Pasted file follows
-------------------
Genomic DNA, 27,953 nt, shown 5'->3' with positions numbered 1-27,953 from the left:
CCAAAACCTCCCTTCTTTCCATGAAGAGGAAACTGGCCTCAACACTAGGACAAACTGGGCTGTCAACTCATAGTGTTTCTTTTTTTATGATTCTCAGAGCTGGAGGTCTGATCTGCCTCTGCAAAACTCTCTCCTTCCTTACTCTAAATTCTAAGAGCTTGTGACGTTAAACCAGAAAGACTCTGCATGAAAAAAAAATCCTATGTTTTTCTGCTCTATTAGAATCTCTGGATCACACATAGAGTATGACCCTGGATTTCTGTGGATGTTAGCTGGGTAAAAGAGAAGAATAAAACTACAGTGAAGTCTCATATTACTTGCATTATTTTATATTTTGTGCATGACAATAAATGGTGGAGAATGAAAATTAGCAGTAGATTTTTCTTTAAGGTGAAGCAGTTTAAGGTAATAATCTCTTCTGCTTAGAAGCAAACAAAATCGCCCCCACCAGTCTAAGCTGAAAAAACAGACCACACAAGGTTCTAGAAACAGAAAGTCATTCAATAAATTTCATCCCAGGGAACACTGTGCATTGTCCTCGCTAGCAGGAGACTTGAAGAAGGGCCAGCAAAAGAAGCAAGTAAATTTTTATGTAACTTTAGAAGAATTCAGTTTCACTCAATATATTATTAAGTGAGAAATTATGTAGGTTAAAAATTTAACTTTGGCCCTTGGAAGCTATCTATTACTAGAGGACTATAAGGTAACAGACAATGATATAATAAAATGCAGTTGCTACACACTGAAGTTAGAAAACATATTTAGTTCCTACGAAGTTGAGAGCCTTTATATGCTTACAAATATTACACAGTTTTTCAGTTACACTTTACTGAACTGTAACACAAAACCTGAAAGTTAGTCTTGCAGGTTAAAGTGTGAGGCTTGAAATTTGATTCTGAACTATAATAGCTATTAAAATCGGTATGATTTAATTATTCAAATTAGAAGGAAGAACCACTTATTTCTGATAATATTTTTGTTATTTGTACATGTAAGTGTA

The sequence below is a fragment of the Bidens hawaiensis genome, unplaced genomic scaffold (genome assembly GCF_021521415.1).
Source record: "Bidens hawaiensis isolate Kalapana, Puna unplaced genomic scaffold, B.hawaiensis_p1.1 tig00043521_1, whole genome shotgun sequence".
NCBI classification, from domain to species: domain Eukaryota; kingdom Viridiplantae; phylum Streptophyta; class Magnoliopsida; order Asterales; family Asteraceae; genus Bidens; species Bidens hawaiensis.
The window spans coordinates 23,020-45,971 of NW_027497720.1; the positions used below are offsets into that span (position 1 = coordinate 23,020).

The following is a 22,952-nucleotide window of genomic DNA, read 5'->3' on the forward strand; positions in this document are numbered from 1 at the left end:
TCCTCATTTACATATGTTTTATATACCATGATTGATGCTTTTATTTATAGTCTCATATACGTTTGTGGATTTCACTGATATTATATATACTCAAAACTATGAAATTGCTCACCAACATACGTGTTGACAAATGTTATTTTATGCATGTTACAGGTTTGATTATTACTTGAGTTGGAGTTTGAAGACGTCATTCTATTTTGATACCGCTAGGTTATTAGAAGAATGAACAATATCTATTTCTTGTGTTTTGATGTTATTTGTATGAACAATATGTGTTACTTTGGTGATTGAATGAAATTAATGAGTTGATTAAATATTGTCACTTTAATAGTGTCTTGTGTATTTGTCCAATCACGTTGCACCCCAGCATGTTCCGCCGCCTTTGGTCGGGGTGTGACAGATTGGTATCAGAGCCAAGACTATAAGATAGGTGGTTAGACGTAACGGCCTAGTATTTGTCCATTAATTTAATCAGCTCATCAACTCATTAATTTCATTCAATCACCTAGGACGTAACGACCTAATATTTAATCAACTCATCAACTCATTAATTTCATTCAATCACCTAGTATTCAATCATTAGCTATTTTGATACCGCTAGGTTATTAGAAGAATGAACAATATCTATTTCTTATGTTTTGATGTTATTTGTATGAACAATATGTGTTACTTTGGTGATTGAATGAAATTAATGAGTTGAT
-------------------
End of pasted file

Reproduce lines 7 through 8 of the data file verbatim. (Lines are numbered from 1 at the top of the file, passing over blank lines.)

The following is a 22,952-nucleotide window of genomic DNA, read 5'->3' on the forward strand; positions in this document are numbered from 1 at the left end:
TCCTCATTTACATATGTTTTATATACCATGATTGATGCTTTTATTTATAGTCTCATATACGTTTGTGGATTTCACTGATATTATATATACTCAAAACTATGAAATTGCTCACCAACATACGTGTTGACAAATGTTATTTTATGCATGTTACAGGTTTGATTATTACTTGAGTTGGAGTTTGAAGACGTCATTCTATTTTGATACCGCTAGGTTATTAGAAGAATGAACAATATCTATTTCTTGTGTTTTGATGTTATTTGTATGAACAATATGTGTTACTTTGGTGATTGAATGAAATTAATGAGTTGATTAAATATTGTCACTTTAATAGTGTCTTGTGTATTTGTCCAATCACGTTGCACCCCAGCATGTTCCGCCGCCTTTGGTCGGGGTGTGACAGATTGGTATCAGAGCCAAGACTATAAGATAGGTGGTTAGACGTAACGGCCTAGTATTTGTCCATTAATTTAATCAGCTCATCAACTCATTAATTTCATTCAATCACCTAGGACGTAACGACCTAATATTTAATCAACTCATCAACTCATTAATTTCATTCAATCACCTAGTATTCAATCATTAGCTATTTTGATACCGCTAGGTTATTAGAAGAATGAACAATATCTATTTCTTATGTTTTGATGTTATTTGTATGAACAATATGTGTTACTTTGGTGATTGAATGAAATTAATGAGTTGAT